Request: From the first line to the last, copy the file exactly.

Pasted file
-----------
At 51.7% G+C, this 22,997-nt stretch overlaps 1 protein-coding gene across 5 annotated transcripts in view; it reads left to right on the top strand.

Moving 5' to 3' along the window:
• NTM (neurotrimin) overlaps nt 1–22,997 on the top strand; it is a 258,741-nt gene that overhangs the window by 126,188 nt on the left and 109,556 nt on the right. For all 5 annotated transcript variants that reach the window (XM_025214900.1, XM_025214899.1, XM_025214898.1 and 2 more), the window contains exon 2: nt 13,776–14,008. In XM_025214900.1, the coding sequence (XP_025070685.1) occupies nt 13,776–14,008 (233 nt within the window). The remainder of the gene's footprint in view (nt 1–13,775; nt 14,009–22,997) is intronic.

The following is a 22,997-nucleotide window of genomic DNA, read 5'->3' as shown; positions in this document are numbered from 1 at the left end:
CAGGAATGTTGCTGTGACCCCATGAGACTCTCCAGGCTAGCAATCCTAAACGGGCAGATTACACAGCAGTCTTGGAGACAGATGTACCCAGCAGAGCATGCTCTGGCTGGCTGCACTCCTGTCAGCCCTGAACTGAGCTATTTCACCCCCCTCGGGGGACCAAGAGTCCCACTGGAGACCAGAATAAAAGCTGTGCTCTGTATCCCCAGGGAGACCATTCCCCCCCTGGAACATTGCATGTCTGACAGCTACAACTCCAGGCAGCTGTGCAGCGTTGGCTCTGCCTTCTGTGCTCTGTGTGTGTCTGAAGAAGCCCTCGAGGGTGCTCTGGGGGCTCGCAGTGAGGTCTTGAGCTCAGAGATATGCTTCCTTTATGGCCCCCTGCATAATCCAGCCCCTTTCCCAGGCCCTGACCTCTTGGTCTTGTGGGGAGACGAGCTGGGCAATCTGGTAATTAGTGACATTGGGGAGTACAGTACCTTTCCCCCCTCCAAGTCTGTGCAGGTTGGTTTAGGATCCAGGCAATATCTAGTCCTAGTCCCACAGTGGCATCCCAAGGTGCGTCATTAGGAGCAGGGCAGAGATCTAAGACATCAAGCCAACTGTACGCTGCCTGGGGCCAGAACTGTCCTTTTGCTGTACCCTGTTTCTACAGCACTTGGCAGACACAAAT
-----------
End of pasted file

At 51.7% G+C, this 22,997-nt stretch overlaps 1 protein-coding gene across 5 annotated transcripts in view; it reads left to right on the top strand.

Moving 5' to 3' along the window:
• NTM (neurotrimin) overlaps nt 1–22,997 on the top strand; it is a 258,741-nt gene that overhangs the window by 126,188 nt on the left and 109,556 nt on the right. For all 5 annotated transcript variants that reach the window (XM_025214900.1, XM_025214899.1, XM_025214898.1 and 2 more), the window contains exon 2: nt 13,776–14,008. In XM_025214900.1, the coding sequence (XP_025070685.1) occupies nt 13,776–14,008 (233 nt within the window). The remainder of the gene's footprint in view (nt 1–13,775; nt 14,009–22,997) is intronic.

The following is a 22,997-nucleotide window of genomic DNA, read 5'->3' as shown; positions in this document are numbered from 1 at the left end:
CAGGAATGTTGCTGTGACCCCATGAGACTCTCCAGGCTAGCAATCCTAAACGGGCAGATTACACAGCAGTCTTGGAGACAGATGTACCCAGCAGAGCATGCTCTGGCTGGCTGCACTCCTGTCAGCCCTGAACTGAGCTATTTCACCCCCCTCGGGGGACCAAGAGTCCCACTGGAGACCAGAATAAAAGCTGTGCTCTGTATCCCCAGGGAGACCATTCCCCCCCTGGAACATTGCATGTCTGACAGCTACAACTCCAGGCAGCTGTGCAGCGTTGGCTCTGCCTTCTGTGCTCTGTGTGTGTCTGAAGAAGCCCTCGAGGGTGCTCTGGGGGCTCGCAGTGAGGTCTTGAGCTCAGAGATATGCTTCCTTTATGGCCCCCTGCATAATCCAGCCCCTTTCCCAGGCCCTGACCTCTTGGTCTTGTGGGGAGACGAGCTGGGCAATCTGGTAATTAGTGACATTGGGGAGTACAGTACCTTTCCCCCCTCCAAGTCTGTGCAGGTTGGTTTAGGATCCAGGCAATATCTAGTCCTAGTCCCACAGTGGCATCCCAAGGTGCGTCATTAGGAGCAGGGCAGAGATCTAAGACATCAAGCCAACTGTACGCTGCCTGGGGCCAGAACTGTCCTTTTGCTGTACCCTGTTTCTACAGCACTTGGCAGACACAAAT